When making an important decision, especially when influences outside your control affect the outcome, it’s useful to hedge—to take an action to mitigate a bad outcome.
You can hedge by buying insurance, keeping backup options open or having an escape clause.
Hedging provides insurance against bad outcomes, whether due to a poor decision-making process, lack of information or environmental influences beyond our control.
But hedging has a cost.
Avoid hedging when:
- The hedge affects the outcome of your choice
Lack of commitment sends mixed messages and can cause an otherwise good choice to fail. Keeping an old flame alive can ruin a marriage, while having employees work on two projects that compete with each other can cause them to lose focus, put in less effort to overcome obstacles and feel like they’re doing extra work for nothing.
- The cost of hedging outweighs the chance of failure or its consequences
If there’s a 10% chance of being wrong, don’t pay 50% extra to hedge that decision unless that failure has major consequences. Likewise, a high chance of failure with small consequences rarely makes sense to hedge.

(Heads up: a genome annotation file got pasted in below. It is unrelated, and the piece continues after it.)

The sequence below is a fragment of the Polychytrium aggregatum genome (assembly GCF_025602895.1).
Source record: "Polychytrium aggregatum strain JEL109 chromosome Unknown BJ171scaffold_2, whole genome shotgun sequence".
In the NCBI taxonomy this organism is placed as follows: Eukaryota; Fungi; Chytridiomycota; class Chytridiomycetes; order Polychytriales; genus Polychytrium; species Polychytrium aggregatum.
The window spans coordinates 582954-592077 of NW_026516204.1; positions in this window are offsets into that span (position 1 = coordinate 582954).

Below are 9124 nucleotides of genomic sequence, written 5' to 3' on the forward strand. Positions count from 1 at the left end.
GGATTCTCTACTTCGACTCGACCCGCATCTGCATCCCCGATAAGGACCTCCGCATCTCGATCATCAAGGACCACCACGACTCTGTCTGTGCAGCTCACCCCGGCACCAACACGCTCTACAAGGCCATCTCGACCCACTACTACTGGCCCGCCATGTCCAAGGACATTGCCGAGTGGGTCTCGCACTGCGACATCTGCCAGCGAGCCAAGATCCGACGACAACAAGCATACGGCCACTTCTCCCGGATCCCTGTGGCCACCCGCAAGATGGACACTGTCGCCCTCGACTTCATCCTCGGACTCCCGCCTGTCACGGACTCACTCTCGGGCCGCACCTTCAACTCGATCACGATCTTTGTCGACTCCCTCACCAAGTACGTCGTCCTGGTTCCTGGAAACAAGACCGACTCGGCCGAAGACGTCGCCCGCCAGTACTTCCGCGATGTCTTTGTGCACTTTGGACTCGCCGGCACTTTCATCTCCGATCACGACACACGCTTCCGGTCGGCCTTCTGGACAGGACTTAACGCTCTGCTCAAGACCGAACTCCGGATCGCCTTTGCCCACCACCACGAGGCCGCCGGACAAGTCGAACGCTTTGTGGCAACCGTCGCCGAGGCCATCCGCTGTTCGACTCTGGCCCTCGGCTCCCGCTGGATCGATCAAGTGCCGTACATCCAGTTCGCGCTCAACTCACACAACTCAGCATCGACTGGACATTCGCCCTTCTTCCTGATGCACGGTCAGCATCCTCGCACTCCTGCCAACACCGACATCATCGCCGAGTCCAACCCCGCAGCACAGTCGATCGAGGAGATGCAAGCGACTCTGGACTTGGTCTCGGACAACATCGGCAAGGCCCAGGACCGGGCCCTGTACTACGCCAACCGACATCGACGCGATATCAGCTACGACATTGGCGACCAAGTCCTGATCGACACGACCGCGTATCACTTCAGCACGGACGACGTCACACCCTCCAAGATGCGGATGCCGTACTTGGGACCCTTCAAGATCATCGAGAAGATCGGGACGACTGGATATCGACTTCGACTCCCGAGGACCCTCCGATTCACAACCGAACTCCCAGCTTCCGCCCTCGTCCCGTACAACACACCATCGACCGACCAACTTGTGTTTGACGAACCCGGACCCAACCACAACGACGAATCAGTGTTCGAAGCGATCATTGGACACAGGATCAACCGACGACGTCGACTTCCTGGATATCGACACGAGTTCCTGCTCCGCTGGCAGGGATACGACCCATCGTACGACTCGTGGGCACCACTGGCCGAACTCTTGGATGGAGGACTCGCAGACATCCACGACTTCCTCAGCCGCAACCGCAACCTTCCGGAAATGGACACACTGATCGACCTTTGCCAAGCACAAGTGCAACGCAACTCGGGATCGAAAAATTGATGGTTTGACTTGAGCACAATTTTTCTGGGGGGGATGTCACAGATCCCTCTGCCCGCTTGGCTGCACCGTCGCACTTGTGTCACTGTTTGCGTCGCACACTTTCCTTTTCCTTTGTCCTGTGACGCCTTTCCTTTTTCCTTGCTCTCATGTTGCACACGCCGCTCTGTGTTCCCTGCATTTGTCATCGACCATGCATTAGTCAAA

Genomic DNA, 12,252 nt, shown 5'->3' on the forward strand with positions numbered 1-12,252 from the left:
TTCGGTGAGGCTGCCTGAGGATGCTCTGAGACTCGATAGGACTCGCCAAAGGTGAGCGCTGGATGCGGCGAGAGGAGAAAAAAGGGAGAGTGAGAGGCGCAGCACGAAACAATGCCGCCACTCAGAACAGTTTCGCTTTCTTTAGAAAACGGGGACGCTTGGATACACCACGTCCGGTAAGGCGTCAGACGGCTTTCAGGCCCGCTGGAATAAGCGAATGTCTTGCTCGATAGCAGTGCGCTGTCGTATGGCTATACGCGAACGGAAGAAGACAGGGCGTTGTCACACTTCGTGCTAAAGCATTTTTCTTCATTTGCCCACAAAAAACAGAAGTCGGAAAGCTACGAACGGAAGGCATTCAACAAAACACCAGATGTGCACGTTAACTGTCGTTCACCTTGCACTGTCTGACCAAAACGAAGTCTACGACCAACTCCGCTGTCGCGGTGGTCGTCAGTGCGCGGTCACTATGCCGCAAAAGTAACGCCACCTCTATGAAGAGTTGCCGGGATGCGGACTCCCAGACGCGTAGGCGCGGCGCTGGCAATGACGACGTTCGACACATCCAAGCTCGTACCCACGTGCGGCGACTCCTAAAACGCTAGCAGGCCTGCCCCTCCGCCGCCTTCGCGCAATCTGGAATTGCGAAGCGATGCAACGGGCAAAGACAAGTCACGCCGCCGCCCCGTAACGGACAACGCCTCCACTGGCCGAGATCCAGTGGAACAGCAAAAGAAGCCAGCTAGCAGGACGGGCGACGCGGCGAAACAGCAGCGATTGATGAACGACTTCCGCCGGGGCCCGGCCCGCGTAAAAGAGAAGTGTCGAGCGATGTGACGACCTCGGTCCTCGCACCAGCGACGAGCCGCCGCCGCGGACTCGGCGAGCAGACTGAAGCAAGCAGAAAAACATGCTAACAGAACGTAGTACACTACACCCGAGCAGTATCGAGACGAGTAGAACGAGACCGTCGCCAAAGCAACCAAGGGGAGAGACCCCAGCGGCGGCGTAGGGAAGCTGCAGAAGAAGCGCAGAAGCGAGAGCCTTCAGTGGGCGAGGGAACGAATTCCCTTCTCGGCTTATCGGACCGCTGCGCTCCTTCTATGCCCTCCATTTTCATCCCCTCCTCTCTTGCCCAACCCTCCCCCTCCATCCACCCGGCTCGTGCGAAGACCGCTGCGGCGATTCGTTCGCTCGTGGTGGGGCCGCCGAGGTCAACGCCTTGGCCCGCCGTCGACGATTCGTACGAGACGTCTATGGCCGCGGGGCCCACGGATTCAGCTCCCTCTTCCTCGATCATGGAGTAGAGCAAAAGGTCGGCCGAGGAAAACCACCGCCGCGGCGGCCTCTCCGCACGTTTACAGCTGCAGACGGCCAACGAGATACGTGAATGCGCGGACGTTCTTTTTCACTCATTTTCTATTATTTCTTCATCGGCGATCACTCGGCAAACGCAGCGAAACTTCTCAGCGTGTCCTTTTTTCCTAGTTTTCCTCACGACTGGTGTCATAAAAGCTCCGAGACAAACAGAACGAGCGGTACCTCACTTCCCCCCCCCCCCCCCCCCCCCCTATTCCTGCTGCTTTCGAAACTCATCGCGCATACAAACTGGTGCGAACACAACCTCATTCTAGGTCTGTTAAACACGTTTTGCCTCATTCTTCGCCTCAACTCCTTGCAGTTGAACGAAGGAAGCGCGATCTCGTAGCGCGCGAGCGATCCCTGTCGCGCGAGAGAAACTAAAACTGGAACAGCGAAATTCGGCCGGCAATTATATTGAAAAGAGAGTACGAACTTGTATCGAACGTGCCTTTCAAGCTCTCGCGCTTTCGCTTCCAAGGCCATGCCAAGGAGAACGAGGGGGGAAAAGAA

- You’ll rationalize your choice anyway
If you don’t have a clear definition of success, or the decision involves personal preferences, your subconscious will justify your choice. Our brains often adjust our preferences to match our decisions rather than the other way around. In these cases, hedging can actually make you more dissatisfied with your choice.
Of course, these are not fixed rules. Sometimes you do want to hedge.
Hedging can be a useful strategy to handle environmental circumstances that can take a well-made decision and cause it to fail. But keep in mind the pitfalls of hedging too.
What decisions have you hedged that you wish you didn’t?